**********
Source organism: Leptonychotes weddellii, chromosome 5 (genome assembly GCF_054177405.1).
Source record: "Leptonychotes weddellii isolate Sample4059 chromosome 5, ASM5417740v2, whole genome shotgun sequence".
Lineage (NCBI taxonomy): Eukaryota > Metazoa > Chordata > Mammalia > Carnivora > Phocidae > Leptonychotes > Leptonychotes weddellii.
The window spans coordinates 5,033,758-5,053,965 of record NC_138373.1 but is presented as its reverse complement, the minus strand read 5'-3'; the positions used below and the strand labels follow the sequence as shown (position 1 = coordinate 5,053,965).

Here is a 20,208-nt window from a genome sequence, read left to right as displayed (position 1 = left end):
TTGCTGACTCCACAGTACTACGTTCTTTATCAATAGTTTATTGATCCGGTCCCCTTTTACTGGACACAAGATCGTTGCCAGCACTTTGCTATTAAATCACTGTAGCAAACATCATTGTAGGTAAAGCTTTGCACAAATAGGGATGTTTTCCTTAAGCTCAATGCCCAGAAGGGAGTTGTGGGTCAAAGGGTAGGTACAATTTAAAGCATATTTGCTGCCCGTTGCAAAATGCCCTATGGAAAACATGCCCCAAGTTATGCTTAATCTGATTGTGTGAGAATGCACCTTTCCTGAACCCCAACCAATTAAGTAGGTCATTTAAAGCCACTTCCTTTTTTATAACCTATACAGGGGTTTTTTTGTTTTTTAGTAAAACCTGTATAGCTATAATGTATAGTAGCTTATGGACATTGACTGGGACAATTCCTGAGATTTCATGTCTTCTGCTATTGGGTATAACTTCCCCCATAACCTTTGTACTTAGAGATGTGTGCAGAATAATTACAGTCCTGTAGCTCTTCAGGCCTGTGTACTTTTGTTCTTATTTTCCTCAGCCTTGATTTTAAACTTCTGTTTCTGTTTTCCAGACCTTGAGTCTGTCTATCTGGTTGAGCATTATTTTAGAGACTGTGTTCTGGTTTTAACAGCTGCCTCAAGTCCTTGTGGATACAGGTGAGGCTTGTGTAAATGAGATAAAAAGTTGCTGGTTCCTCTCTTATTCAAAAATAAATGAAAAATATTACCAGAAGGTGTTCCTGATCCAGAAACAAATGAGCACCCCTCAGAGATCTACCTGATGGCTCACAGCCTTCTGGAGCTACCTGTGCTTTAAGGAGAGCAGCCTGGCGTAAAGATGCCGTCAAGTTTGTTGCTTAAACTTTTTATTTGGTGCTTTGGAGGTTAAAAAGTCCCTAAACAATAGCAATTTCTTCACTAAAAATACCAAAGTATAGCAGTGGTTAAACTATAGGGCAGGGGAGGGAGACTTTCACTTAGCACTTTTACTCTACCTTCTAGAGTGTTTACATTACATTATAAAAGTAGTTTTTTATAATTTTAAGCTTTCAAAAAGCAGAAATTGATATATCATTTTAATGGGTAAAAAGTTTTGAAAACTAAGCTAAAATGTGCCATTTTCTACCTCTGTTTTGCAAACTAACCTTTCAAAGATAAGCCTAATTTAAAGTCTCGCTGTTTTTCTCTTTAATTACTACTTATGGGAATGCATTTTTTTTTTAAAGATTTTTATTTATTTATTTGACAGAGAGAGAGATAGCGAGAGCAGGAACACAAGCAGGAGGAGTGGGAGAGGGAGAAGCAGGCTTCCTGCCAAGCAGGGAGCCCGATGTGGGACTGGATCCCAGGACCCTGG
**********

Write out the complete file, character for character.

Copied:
Source organism: Leptonychotes weddellii, chromosome 5 (genome assembly GCF_054177405.1).
Source record: "Leptonychotes weddellii isolate Sample4059 chromosome 5, ASM5417740v2, whole genome shotgun sequence".
Lineage (NCBI taxonomy): Eukaryota > Metazoa > Chordata > Mammalia > Carnivora > Phocidae > Leptonychotes > Leptonychotes weddellii.
The window spans coordinates 5,033,758-5,053,965 of record NC_138373.1 but is presented as its reverse complement, the minus strand read 5'-3'; the positions used below and the strand labels follow the sequence as shown (position 1 = coordinate 5,053,965).

Here is a 20,208-nt window from a genome sequence, read left to right as displayed (position 1 = left end):
TTGCTGACTCCACAGTACTACGTTCTTTATCAATAGTTTATTGATCCGGTCCCCTTTTACTGGACACAAGATCGTTGCCAGCACTTTGCTATTAAATCACTGTAGCAAACATCATTGTAGGTAAAGCTTTGCACAAATAGGGATGTTTTCCTTAAGCTCAATGCCCAGAAGGGAGTTGTGGGTCAAAGGGTAGGTACAATTTAAAGCATATTTGCTGCCCGTTGCAAAATGCCCTATGGAAAACATGCCCCAAGTTATGCTTAATCTGATTGTGTGAGAATGCACCTTTCCTGAACCCCAACCAATTAAGTAGGTCATTTAAAGCCACTTCCTTTTTTATAACCTATACAGGGGTTTTTTTGTTTTTTAGTAAAACCTGTATAGCTATAATGTATAGTAGCTTATGGACATTGACTGGGACAATTCCTGAGATTTCATGTCTTCTGCTATTGGGTATAACTTCCCCCATAACCTTTGTACTTAGAGATGTGTGCAGAATAATTACAGTCCTGTAGCTCTTCAGGCCTGTGTACTTTTGTTCTTATTTTCCTCAGCCTTGATTTTAAACTTCTGTTTCTGTTTTCCAGACCTTGAGTCTGTCTATCTGGTTGAGCATTATTTTAGAGACTGTGTTCTGGTTTTAACAGCTGCCTCAAGTCCTTGTGGATACAGGTGAGGCTTGTGTAAATGAGATAAAAAGTTGCTGGTTCCTCTCTTATTCAAAAATAAATGAAAAATATTACCAGAAGGTGTTCCTGATCCAGAAACAAATGAGCACCCCTCAGAGATCTACCTGATGGCTCACAGCCTTCTGGAGCTACCTGTGCTTTAAGGAGAGCAGCCTGGCGTAAAGATGCCGTCAAGTTTGTTGCTTAAACTTTTTATTTGGTGCTTTGGAGGTTAAAAAGTCCCTAAACAATAGCAATTTCTTCACTAAAAATACCAAAGTATAGCAGTGGTTAAACTATAGGGCAGGGGAGGGAGACTTTCACTTAGCACTTTTACTCTACCTTCTAGAGTGTTTACATTACATTATAAAAGTAGTTTTTTATAATTTTAAGCTTTCAAAAAGCAGAAATTGATATATCATTTTAATGGGTAAAAAGTTTTGAAAACTAAGCTAAAATGTGCCATTTTCTACCTCTGTTTTGCAAACTAACCTTTCAAAGATAAGCCTAATTTAAAGTCTCGCTGTTTTTCTCTTTAATTACTACTTATGGGAATGCATTTTTTTTTTAAAGATTTTTATTTATTTATTTGACAGAGAGAGAGATAGCGAGAGCAGGAACACAAGCAGGAGGAGTGGGAGAGGGAGAAGCAGGCTTCCTGCCAAGCAGGGAGCCCGATGTGGGACTGGATCCCAGGACCCTGG